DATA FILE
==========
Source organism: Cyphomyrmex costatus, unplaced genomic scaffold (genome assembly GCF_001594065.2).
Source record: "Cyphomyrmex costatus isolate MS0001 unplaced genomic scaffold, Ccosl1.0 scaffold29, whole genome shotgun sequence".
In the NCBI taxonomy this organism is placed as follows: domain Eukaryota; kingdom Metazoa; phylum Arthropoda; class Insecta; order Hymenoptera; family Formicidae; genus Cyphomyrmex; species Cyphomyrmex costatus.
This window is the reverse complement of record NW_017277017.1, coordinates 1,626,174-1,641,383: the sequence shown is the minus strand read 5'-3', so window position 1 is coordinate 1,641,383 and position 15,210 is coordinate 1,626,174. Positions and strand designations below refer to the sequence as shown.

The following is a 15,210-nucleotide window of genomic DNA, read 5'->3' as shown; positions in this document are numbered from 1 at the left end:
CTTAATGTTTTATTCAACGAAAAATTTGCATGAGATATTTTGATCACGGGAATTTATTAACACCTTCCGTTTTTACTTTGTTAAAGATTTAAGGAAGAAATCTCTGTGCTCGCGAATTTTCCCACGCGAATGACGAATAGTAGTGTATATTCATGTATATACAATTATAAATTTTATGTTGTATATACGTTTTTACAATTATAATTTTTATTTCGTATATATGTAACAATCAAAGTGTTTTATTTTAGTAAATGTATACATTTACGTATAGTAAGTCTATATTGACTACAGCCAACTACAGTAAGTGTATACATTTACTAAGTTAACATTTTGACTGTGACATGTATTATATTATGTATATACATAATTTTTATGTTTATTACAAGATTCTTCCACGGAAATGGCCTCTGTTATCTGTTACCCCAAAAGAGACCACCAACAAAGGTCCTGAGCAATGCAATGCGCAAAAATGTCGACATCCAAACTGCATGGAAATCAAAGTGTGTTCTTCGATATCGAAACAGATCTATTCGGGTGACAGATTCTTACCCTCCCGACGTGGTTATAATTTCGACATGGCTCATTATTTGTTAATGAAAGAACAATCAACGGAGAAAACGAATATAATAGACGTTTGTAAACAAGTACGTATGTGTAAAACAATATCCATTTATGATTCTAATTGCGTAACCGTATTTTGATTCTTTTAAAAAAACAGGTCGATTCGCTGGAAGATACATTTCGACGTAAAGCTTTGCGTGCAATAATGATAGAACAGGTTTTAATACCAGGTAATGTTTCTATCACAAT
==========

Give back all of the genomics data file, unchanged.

Source organism: Cyphomyrmex costatus, unplaced genomic scaffold (genome assembly GCF_001594065.2).
Source record: "Cyphomyrmex costatus isolate MS0001 unplaced genomic scaffold, Ccosl1.0 scaffold29, whole genome shotgun sequence".
In the NCBI taxonomy this organism is placed as follows: domain Eukaryota; kingdom Metazoa; phylum Arthropoda; class Insecta; order Hymenoptera; family Formicidae; genus Cyphomyrmex; species Cyphomyrmex costatus.
This window is the reverse complement of record NW_017277017.1, coordinates 1,626,174-1,641,383: the sequence shown is the minus strand read 5'-3', so window position 1 is coordinate 1,641,383 and position 15,210 is coordinate 1,626,174. Positions and strand designations below refer to the sequence as shown.

The following is a 15,210-nucleotide window of genomic DNA, read 5'->3' as shown; positions in this document are numbered from 1 at the left end:
CTTAATGTTTTATTCAACGAAAAATTTGCATGAGATATTTTGATCACGGGAATTTATTAACACCTTCCGTTTTTACTTTGTTAAAGATTTAAGGAAGAAATCTCTGTGCTCGCGAATTTTCCCACGCGAATGACGAATAGTAGTGTATATTCATGTATATACAATTATAAATTTTATGTTGTATATACGTTTTTACAATTATAATTTTTATTTCGTATATATGTAACAATCAAAGTGTTTTATTTTAGTAAATGTATACATTTACGTATAGTAAGTCTATATTGACTACAGCCAACTACAGTAAGTGTATACATTTACTAAGTTAACATTTTGACTGTGACATGTATTATATTATGTATATACATAATTTTTATGTTTATTACAAGATTCTTCCACGGAAATGGCCTCTGTTATCTGTTACCCCAAAAGAGACCACCAACAAAGGTCCTGAGCAATGCAATGCGCAAAAATGTCGACATCCAAACTGCATGGAAATCAAAGTGTGTTCTTCGATATCGAAACAGATCTATTCGGGTGACAGATTCTTACCCTCCCGACGTGGTTATAATTTCGACATGGCTCATTATTTGTTAATGAAAGAACAATCAACGGAGAAAACGAATATAATAGACGTTTGTAAACAAGTACGTATGTGTAAAACAATATCCATTTATGATTCTAATTGCGTAACCGTATTTTGATTCTTTTAAAAAAACAGGTCGATTCGCTGGAAGATACATTTCGACGTAAAGCTTTGCGTGCAATAATGATAGAACAGGTTTTAATACCAGGTAATGTTTCTATCACAAT